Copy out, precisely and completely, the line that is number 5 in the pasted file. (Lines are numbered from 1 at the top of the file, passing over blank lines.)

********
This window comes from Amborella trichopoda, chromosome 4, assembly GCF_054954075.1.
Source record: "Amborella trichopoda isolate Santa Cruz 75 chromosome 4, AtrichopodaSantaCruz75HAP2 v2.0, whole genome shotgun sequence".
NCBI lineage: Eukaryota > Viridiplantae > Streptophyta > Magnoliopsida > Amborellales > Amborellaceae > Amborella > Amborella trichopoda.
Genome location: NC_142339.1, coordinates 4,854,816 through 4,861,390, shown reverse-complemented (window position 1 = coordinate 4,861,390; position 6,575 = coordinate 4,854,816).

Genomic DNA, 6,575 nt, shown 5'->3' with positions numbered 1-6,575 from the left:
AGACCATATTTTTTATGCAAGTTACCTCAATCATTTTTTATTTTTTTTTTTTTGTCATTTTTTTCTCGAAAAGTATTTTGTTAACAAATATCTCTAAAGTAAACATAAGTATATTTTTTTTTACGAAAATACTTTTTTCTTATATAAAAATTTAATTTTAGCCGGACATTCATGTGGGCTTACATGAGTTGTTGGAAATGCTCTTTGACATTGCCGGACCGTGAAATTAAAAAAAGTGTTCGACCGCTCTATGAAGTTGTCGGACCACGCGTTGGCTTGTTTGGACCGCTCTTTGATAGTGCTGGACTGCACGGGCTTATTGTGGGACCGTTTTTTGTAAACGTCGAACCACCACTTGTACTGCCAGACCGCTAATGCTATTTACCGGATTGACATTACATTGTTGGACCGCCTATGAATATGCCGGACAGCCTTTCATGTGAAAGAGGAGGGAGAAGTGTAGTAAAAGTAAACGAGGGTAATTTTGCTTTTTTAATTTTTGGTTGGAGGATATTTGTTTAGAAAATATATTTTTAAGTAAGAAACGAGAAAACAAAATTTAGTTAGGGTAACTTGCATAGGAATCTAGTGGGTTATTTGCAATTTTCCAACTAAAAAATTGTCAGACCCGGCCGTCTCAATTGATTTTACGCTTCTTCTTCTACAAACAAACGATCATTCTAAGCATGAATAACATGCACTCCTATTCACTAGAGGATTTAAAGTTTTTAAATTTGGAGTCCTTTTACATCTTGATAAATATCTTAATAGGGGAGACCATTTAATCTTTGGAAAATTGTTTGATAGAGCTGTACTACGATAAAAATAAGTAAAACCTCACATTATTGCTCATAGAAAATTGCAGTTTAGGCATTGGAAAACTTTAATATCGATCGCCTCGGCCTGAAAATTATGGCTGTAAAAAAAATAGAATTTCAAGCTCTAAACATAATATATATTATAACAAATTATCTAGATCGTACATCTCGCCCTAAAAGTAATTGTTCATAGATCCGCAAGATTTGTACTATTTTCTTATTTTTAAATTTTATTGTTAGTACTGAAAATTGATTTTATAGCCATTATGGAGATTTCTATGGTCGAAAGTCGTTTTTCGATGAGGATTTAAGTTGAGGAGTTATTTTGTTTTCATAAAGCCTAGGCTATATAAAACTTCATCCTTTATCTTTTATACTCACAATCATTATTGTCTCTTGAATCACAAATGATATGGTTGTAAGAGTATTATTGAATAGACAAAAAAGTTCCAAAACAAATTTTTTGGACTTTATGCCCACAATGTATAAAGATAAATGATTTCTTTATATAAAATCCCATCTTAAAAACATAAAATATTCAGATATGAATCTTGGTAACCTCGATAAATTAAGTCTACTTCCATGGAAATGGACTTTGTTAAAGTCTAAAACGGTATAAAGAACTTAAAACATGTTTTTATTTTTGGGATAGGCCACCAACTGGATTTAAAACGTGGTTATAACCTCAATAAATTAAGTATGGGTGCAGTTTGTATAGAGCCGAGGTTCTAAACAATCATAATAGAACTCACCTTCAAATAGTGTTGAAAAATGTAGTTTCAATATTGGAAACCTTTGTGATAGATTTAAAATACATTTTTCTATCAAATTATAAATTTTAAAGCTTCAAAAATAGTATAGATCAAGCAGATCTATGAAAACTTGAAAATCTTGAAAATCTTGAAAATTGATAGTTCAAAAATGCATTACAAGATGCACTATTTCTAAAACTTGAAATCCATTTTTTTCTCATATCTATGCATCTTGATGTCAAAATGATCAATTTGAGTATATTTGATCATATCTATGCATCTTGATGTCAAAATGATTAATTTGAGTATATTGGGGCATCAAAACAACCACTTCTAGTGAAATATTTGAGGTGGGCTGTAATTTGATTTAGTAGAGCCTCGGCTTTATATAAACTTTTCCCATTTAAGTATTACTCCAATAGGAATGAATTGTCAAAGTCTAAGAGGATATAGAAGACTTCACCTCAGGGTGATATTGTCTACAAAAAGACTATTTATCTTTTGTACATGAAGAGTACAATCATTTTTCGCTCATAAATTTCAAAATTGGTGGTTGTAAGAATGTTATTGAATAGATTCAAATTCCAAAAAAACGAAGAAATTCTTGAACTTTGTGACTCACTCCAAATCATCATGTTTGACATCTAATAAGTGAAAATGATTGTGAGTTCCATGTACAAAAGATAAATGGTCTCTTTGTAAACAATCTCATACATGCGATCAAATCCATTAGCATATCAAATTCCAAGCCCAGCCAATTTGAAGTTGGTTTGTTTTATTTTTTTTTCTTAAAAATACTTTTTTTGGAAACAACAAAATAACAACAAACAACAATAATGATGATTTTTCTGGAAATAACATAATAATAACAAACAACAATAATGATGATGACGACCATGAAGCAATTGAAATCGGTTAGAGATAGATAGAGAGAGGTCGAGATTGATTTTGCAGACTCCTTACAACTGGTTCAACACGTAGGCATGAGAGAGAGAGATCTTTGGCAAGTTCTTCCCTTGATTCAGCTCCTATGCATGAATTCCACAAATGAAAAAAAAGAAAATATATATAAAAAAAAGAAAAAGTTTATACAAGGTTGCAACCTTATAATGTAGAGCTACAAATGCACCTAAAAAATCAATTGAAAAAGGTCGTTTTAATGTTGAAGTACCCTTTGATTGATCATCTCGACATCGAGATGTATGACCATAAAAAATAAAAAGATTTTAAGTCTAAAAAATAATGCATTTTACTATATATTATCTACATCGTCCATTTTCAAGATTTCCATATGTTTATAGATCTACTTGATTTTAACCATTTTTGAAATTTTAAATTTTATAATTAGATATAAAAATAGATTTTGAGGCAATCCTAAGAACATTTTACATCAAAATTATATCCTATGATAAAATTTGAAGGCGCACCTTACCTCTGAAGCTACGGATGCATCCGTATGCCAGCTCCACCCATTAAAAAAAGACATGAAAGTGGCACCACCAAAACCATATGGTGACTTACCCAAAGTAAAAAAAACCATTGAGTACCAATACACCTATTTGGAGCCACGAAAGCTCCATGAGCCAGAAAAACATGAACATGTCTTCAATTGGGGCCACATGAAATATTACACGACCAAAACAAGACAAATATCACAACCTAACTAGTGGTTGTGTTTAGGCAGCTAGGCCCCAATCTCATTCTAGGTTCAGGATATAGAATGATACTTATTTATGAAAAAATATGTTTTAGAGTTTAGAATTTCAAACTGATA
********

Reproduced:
Genomic DNA, 6,575 nt, shown 5'->3' with positions numbered 1-6,575 from the left: